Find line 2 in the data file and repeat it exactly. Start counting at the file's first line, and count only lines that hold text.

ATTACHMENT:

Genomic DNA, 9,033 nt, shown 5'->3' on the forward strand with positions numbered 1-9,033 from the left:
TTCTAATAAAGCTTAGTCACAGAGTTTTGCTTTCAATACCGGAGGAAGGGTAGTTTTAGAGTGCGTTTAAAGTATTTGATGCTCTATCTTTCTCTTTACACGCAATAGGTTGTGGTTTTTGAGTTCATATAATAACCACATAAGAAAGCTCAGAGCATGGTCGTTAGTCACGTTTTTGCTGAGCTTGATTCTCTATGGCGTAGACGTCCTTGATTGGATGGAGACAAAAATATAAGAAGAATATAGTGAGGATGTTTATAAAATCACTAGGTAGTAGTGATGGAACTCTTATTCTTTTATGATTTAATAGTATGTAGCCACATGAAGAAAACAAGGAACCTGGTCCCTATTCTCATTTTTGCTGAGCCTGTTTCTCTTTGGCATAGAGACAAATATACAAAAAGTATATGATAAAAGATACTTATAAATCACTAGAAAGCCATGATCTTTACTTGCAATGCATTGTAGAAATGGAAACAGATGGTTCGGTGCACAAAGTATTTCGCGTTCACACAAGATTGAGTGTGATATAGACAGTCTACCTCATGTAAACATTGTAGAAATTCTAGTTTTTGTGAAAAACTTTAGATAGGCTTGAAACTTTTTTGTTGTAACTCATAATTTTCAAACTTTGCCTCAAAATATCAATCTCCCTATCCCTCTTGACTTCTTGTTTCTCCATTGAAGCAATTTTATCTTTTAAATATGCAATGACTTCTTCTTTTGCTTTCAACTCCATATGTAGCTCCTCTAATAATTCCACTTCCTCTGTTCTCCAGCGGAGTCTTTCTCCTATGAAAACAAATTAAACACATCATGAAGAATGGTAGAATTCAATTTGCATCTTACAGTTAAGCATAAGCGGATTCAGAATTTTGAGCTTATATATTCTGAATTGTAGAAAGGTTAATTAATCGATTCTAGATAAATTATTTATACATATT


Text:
TTCTAATAAAGCTTAGTCACAGAGTTTTGCTTTCAATACCGGAGGAAGGGTAGTTTTAGAGTGCGTTTAAAGTATTTGATGCTCTATCTTTCTCTTTACACGCAATAGGTTGTGGTTTTTGAGTTCATATAATAACCACATAAGAAAGCTCAGAGCATGGTCGTTAGTCACGTTTTTGCTGAGCTTGATTCTCTATGGCGTAGACGTCCTTGATTGGATGGAGACAAAAATATAAGAAGAATATAGTGAGGATGTTTATAAAATCACTAGGTAGTAGTGATGGAACTCTTATTCTTTTATGATTTAATAGTATGTAGCCACATGAAGAAAACAAGGAACCTGGTCCCTATTCTCATTTTTGCTGAGCCTGTTTCTCTTTGGCATAGAGACAAATATACAAAAAGTATATGATAAAAGATACTTATAAATCACTAGAAAGCCATGATCTTTACTTGCAATGCATTGTAGAAATGGAAACAGATGGTTCGGTGCACAAAGTATTTCGCGTTCACACAAGATTGAGTGTGATATAGACAGTCTACCTCATGTAAACATTGTAGAAATTCTAGTTTTTGTGAAAAACTTTAGATAGGCTTGAAACTTTTTTGTTGTAACTCATAATTTTCAAACTTTGCCTCAAAATATCAATCTCCCTATCCCTCTTGACTTCTTGTTTCTCCATTGAAGCAATTTTATCTTTTAAATATGCAATGACTTCTTCTTTTGCTTTCAACTCCATATGTAGCTCCTCTAATAATTCCACTTCCTCTGTTCTCCAGCGGAGTCTTTCTCCTATGAAAACAAATTAAACACATCATGAAGAATGGTAGAATTCAATTTGCATCTTACAGTTAAGCATAAGCGGATTCAGAATTTTGAGCTTATATATTCTGAATTGTAGAAAGGTTAATTAATCGATTCTAGATAAATTATTTATACATATT